Similar cortical correlates underlie visual object identification and orientation judgment

Christian F. Altmann, Wolfgang Grodd, Zoe Kourtzi, Heinrich H. Bülthoff, Hans Otto Karnath

Research output: Contribution to journalArticle

15 Citations (Scopus)


Visual object perception has been suggested to follow two different routes in the human brain: a ventral, view-invariant occipital-temporal route processes object identity, whereas a dorsal, view-dependent occipital-parietal route processes spatial properties of an object. Using fMRI, we addressed the question whether these routes are exclusively involved in either object recognition or spatial representation. We presented subjects with images of natural objects and involved them either in object identification or object orientation judgment task. For both tasks, we observed activation in ventro-temporal as well as parietal areas bilaterally, with significantly stronger responses for the orientation judgment in both ventro-temporal as well as parietal areas. Our findings suggest that object identification and orientation judgment do not follow strictly separable cortical pathways, but rather involve both the dorsal and the ventral stream.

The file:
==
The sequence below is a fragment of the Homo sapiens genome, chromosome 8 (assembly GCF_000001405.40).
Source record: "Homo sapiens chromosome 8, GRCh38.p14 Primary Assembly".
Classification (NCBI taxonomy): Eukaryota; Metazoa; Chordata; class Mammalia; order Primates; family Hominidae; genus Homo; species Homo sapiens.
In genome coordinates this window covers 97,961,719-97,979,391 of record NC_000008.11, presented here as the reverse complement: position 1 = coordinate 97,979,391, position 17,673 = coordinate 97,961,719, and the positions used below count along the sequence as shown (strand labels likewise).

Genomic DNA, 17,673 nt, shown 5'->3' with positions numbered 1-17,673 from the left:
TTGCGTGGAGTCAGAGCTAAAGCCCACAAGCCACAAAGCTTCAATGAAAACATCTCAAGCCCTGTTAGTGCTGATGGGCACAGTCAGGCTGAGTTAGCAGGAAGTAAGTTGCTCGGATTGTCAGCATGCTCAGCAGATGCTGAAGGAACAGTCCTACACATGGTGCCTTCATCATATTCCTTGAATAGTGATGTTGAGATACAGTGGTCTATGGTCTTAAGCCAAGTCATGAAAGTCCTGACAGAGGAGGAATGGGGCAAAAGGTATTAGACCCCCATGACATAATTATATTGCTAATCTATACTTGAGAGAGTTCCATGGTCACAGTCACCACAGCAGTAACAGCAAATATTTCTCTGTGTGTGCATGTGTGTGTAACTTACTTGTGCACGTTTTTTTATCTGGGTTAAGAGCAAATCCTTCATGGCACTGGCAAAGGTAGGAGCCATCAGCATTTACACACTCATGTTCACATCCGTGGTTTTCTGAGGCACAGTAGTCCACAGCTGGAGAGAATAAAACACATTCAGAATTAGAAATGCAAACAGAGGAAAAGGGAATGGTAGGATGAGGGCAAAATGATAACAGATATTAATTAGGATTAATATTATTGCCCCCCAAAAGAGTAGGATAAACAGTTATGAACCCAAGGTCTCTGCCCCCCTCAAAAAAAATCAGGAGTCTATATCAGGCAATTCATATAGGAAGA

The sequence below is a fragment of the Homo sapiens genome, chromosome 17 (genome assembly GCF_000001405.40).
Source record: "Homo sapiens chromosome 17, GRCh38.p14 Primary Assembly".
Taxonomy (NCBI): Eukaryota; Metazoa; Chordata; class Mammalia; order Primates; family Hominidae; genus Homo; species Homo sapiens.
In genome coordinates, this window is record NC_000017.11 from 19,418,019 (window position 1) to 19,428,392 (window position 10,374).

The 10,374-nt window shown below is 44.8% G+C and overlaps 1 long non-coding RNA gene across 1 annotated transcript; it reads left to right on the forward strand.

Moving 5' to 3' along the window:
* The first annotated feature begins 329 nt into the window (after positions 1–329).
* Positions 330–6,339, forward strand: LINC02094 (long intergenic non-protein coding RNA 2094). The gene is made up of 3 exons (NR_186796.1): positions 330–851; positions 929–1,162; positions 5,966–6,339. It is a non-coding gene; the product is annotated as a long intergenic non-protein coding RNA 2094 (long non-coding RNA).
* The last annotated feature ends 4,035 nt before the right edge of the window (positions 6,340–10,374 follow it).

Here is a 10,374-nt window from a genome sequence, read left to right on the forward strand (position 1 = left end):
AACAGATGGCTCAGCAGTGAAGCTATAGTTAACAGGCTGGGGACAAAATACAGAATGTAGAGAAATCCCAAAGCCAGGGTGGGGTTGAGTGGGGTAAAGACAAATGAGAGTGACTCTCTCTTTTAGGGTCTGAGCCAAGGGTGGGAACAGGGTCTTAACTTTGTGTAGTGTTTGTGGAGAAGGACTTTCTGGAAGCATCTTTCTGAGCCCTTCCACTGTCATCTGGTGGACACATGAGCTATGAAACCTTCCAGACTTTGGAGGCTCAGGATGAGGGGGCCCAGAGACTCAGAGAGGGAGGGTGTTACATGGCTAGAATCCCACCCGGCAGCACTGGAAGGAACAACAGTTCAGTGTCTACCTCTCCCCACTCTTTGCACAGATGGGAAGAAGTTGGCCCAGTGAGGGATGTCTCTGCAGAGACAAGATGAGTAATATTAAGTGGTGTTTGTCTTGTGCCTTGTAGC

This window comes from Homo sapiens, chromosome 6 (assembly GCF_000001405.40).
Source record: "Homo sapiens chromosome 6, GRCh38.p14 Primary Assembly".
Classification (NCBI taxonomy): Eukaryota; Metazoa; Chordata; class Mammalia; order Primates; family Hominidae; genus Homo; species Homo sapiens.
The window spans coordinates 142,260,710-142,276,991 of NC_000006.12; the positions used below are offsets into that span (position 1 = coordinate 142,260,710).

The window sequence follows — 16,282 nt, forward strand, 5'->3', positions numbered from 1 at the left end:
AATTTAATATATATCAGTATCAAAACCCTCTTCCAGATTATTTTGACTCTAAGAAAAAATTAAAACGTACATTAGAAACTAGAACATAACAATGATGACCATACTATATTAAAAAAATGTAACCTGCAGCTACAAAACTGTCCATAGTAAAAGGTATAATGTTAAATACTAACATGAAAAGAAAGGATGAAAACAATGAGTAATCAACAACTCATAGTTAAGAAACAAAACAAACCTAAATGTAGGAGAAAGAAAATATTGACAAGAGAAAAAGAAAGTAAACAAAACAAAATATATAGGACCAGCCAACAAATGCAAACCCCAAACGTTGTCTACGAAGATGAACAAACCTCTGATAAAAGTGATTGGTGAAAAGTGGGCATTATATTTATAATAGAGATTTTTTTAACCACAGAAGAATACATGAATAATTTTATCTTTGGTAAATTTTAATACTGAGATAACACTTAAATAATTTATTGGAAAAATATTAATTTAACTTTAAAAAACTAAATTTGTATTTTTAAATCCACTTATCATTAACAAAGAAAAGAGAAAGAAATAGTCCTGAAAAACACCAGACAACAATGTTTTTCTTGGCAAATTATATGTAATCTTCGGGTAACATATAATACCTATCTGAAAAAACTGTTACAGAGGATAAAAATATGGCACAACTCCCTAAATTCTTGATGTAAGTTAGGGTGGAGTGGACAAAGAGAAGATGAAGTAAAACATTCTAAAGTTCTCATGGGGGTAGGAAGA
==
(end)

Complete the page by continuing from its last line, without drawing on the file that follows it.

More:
Original languageEnglish
Pages (from-to)2101-2108
Number of pages8
Issue number14
Publication statusPublished - 2005 Jan 1



  • Functional MRI
  • Object orientation
  • Object recognition
  • Orientation agnosia
  • View-based
  • Visual processing

ASJC Scopus subject areas

  • Experimental and Cognitive Psychology
  • Cognitive Neuroscience
  • Behavioral Neuroscience

Cite this